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An Anthropological Approach to Biomimicry
We know the story of Velcro, whose tiny hooks were inspired by the burdock plant, or that of wetsuits, which imitate the roughness of a shark’s skin. This approach towards technological and engineering innovation is known as biomimicry, which draws inspiration from forms, materials, etc. taken from the living world. But what are the origins of this concept, and what else does it include?
Lauren Kamili:1 The term was coined in 1969 by biophysicist Otto Schmitt, but it flourished in the late 1990s, when social and ecological crises, as well as the exhaustion of natural resources, prompted research into less destructive societal models. A turning point came with the publication of Biomimicry: Innovation Inspired by Nature in 1997, by the American biologist Janine Benyus, in which she defines biomimicry as “the conscious imitation of life’s genius. Innovation inspired by nature.” For Benyus and contemporary practitioners, the living world is the result of 3.8 billion years of research and development. She also discusses what she calls “life’s principles”: using solar energy, not producing waste, recycling everything...
Perig Pitrou:2 Ecology has not always been at the forefront when it comes to drawing ideas from nature. You can have a “bio-inspired” approach that observes natural systems in order to produce objects that, in the end, do not necessarily protect the environment. For example, technologies that imitate photosynthesis can be environmentally damaging if they use harmful chemical components. In contrast to this bio-inspiration, biomimicry is sometimes presented as a more complete project, one in which the objects produced by humans can be reintegrated into natural cycles with no pollution.
The field is especially associated with the natural sciences and technological innovation. As anthropologists, how do you approach the question of biomimicry?
P.P.: The Humanities and social sciences have engaged with it only in recent years, hence the idea for our interdisciplinary conference on the subject. I am in charge of a research team called “Anthropology of life”, whose aim is to explore variations in conceptions of life and living beings across space and time, by examining the technological activities and collective projects developed by human societies. Biomimicry is an interesting practice for addressing these two technological and social aspects. Imitation is not the immediate reproduction of nature, as it entails a certain number of stages and operations, including observations, measurements, drawings (...), and potentially the construction of objects. We believe that it is relevant to observe the entire operational chain that is behind it. Similarly, nature should not be imagined as a professor giving lessons, for it is humans that choose and distinguish the elements that they want to imitate.
The two primary criteria used by humans in this form of thought are effectiveness (such as imitating the shape of a kingfisher’s beak to improve the aerodynamics of a high-speed train), and symbolic value (such as imitating the movements of an animal during an initiation ceremony in order to incorporate its qualities). We therefore recommend adopting biomimicry in the broader sense of the word, by including phenomena from highly diverse societies within this category. We must not forget that imitation of nature is ancient, and that it should not be limited to Western societies and technological progress. That is one of the lessons of ethnology.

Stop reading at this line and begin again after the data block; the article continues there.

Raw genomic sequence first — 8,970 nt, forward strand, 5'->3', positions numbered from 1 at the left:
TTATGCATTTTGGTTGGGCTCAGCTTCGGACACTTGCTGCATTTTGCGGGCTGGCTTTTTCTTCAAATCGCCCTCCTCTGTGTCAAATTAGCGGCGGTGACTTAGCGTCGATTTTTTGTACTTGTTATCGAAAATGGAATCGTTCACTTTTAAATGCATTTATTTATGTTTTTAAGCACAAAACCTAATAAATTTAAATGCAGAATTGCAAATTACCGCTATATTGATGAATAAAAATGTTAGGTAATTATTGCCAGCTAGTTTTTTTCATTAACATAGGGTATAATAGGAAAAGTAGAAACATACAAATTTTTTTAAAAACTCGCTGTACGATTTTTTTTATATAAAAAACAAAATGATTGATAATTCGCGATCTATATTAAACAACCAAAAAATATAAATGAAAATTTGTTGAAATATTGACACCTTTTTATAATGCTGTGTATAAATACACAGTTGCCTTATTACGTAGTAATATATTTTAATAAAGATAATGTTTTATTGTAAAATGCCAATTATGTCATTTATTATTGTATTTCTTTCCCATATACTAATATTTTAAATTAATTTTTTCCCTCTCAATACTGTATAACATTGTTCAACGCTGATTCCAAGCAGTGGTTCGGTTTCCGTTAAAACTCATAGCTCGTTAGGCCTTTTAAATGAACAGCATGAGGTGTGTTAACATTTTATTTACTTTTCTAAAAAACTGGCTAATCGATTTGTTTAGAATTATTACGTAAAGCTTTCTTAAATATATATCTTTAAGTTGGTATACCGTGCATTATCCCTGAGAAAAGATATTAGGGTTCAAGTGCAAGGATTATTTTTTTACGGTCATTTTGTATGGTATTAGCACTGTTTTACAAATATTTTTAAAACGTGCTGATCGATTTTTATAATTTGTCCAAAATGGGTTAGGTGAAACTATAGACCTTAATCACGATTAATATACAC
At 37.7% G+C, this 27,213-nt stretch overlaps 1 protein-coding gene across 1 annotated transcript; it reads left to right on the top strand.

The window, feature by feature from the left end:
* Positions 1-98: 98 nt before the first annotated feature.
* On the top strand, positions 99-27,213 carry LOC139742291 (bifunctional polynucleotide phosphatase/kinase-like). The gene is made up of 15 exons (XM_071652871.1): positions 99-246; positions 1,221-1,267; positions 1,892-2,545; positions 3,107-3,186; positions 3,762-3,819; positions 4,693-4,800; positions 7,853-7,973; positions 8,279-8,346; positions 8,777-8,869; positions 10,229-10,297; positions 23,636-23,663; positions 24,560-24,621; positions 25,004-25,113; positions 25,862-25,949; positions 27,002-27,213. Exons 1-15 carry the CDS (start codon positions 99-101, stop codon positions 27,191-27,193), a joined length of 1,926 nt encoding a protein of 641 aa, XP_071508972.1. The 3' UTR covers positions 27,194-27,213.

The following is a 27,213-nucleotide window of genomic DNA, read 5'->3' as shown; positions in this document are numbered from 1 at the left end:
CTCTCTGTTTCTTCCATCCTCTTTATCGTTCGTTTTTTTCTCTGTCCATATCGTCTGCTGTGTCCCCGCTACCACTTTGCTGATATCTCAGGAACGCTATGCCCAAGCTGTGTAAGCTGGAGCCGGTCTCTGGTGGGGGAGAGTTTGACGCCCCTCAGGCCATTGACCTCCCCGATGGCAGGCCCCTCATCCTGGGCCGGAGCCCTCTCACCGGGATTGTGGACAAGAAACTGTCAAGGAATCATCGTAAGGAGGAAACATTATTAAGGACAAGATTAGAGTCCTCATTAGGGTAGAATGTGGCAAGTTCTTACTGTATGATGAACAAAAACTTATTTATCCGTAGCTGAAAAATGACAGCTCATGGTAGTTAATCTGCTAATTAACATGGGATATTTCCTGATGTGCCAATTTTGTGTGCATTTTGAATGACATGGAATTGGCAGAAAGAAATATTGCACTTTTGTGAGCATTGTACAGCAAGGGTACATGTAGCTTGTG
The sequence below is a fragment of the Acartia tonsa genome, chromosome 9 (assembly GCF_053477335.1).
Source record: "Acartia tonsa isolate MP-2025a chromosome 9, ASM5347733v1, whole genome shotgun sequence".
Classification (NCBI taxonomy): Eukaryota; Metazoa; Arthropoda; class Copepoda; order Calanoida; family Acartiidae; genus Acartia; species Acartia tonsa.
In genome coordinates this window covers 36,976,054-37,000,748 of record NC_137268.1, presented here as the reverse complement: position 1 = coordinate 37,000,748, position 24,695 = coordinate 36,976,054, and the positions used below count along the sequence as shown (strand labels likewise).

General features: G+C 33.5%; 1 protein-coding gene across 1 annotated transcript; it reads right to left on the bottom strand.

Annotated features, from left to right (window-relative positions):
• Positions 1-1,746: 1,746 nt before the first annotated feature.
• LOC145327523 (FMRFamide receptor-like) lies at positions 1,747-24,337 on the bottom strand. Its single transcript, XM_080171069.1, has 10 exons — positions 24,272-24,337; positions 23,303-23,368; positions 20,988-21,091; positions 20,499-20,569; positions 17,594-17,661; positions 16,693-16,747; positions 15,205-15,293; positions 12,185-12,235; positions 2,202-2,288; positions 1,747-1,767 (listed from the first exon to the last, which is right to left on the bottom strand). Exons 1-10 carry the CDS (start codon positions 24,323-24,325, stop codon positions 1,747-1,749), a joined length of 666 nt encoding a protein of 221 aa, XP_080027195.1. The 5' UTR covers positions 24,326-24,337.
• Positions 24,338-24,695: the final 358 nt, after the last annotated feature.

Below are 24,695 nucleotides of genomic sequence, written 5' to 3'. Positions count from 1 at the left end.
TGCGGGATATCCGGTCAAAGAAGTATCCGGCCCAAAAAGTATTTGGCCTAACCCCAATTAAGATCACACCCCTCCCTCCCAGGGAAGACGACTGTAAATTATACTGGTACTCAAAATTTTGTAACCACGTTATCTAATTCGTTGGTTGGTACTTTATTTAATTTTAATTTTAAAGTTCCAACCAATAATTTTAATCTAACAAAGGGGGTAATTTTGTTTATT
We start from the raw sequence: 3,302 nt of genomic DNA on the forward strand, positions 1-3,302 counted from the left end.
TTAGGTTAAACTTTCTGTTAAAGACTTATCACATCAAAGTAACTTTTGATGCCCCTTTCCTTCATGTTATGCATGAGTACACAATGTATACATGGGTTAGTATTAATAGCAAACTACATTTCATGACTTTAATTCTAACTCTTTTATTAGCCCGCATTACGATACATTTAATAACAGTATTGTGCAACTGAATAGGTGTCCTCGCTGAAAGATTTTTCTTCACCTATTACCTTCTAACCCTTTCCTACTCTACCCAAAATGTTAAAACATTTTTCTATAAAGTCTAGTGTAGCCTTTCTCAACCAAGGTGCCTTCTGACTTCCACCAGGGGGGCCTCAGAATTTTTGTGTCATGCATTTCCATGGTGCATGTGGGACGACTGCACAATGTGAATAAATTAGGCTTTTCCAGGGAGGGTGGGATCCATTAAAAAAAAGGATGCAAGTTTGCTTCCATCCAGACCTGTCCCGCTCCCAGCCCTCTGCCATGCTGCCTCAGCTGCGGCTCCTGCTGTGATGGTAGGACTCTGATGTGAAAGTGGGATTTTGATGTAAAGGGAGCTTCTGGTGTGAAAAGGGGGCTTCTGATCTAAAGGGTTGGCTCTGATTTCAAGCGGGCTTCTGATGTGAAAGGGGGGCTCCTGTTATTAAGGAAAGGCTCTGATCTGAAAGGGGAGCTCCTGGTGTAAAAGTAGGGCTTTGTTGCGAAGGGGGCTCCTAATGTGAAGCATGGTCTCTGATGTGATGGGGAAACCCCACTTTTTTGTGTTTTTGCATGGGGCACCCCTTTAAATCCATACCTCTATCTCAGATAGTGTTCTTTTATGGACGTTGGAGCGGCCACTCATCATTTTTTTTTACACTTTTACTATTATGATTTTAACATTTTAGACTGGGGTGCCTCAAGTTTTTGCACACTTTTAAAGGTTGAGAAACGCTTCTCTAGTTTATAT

What illustration can you give us based on your experience as an ethnologist?
P.P.: Humans do more than imitate living beings: they can also imitate ecological systems, as I observed during fieldwork in the Mexican state of Oaxaca, where some Amerindian populations perform miniaturisation rituals. The peasants distribute—on scaled-down versions of landscapes or fields—corn as well as water evoking rain. These systems can be interpreted as a manifestation of the human capacity to imitate—up to and including large-scale cycles of nature—as well as a desire to be the cause that allows living beings to grow. The imitation of nature has a universal dimension among humans, who also make choices based on their specific projects.
Concretely, how do you identify a process of imitating nature?
P.P.: Observations and experimentation must be brought into relation with one another. Anthropology can base itself on ethnographic explorations. This can happen through the documentation available on locations where it is practiced. It can be done in Amazonia, where Philippe Descola showed how the Achuar cultivate their gardens using models from the forests. Explorations can also be conducted in laboratories. Lauren Kamili is part of a new generation of researchers that works in an interdisciplinary framework and needs to be familiar with the vocabulary of science, just as others learn vernacular languages in order to successfully carry through their research.
L.K.: As part of my thesis I am going to explore the Laboratoire de Chimie Bio-Inspirée et d’Innovations Ecologiques,ChimEco (CNRS / Université de Montpellier).3 directed by Claude Grison. She studies how plants store and accumulate heavy metals, in an effort to create depollution protocols for contaminated mining sites. I will observe the approach taken by researchers as well as potential ethical questions, for example when potentially invasive plants are used.